There’s a slight confusion and a big difference between enclosing a string with ‘, ” or ` when using MySQL commands, in this article, we’ll cover the main difference.
Single Quotes are used for enclosing string literals, like when making an INSERT statement the VALUES() should be enclosed with them, for example:
INSERT INTO `table_name` VALUES ('value1.1', 'value1.2'), ('value2.1', 'value2.2');
Back Quotes are used to escape table names when their names are reserved words in the usual MySQL syntax, like PASSWORD for example:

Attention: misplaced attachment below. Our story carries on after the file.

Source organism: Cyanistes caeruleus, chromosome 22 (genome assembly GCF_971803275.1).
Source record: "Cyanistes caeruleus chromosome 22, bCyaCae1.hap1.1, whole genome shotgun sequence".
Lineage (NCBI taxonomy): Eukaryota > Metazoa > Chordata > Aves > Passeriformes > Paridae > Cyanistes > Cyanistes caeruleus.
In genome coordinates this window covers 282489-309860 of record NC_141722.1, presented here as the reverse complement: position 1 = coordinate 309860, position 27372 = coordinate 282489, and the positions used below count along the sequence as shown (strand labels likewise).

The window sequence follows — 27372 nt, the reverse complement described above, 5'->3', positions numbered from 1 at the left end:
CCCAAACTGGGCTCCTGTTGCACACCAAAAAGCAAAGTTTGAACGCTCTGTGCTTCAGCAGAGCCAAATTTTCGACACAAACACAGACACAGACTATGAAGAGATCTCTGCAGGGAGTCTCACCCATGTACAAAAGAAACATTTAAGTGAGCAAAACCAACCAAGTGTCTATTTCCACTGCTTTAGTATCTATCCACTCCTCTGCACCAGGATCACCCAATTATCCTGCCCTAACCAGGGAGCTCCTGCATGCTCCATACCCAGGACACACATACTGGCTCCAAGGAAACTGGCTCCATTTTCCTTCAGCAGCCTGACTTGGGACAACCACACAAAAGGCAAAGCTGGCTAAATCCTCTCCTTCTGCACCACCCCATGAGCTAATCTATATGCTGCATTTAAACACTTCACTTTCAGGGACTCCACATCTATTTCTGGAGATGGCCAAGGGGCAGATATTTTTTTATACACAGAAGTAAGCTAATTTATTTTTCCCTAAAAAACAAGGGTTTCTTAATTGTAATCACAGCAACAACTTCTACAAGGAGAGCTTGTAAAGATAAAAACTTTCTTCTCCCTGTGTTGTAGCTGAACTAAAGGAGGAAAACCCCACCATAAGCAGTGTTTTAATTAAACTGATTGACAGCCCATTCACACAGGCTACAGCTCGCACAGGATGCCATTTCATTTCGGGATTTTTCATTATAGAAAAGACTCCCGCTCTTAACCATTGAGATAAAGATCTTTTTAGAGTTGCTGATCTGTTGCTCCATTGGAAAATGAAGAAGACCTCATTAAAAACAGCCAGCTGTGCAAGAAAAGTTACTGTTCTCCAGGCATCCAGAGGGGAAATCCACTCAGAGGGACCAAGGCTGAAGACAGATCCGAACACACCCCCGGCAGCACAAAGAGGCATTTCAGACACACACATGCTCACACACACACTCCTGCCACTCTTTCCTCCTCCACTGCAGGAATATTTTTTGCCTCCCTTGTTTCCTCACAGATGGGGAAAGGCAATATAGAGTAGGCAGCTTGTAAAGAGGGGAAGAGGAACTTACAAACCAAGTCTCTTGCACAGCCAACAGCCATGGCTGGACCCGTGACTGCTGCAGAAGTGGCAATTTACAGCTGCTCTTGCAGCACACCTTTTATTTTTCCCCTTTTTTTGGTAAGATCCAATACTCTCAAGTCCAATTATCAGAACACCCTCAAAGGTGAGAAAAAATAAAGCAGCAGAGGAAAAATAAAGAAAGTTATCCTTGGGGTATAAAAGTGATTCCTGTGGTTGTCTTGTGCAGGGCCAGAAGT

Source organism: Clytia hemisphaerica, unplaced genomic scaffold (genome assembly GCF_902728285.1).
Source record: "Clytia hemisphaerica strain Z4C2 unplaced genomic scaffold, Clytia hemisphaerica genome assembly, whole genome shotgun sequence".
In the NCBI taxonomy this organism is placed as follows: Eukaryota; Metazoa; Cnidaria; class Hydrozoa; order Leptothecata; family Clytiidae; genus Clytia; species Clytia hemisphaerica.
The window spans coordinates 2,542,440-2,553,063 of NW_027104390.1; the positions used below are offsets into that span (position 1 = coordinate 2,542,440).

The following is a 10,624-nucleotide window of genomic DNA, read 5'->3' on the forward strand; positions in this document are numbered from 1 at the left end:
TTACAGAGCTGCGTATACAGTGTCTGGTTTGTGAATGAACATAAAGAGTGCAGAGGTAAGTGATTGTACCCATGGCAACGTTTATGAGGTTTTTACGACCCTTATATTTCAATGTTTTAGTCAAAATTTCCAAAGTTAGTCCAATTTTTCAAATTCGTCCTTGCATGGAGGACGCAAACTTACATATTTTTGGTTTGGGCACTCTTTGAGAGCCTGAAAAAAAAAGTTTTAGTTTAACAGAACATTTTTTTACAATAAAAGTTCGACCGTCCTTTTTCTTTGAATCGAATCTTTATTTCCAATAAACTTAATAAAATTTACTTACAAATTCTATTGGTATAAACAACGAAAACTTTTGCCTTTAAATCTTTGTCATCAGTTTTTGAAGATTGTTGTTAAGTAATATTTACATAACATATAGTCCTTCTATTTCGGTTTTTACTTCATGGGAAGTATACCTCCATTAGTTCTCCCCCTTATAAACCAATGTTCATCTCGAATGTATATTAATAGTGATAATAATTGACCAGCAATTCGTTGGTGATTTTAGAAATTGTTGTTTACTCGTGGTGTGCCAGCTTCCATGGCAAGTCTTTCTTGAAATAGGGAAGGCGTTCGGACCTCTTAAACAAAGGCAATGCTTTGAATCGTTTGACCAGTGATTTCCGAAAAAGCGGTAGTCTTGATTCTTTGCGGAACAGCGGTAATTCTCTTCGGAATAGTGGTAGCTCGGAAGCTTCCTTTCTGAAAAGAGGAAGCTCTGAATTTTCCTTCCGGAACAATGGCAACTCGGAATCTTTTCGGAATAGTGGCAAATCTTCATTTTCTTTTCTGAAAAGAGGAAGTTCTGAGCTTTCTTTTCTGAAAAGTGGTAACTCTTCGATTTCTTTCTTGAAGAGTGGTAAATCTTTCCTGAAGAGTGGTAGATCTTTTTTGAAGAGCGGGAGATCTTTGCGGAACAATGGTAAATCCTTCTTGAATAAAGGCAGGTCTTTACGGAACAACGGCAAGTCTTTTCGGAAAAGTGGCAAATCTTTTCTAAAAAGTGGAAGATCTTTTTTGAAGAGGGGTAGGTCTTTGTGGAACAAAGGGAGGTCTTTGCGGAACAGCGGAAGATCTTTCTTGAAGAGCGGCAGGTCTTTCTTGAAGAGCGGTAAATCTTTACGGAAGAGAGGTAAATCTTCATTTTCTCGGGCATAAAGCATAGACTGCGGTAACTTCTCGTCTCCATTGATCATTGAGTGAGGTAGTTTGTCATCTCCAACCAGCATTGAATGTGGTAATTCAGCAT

INSERT INTO `users` (`username`, `password`) VALUES ('user1', 'hashed_password');
The only necessary usage of the Back Quotes in the above example is around the password as it’s a reserved word.
The Double Quotes can be used to mimic the functionality of the previously mentioned two depending on the MySQL server configuration that’s set.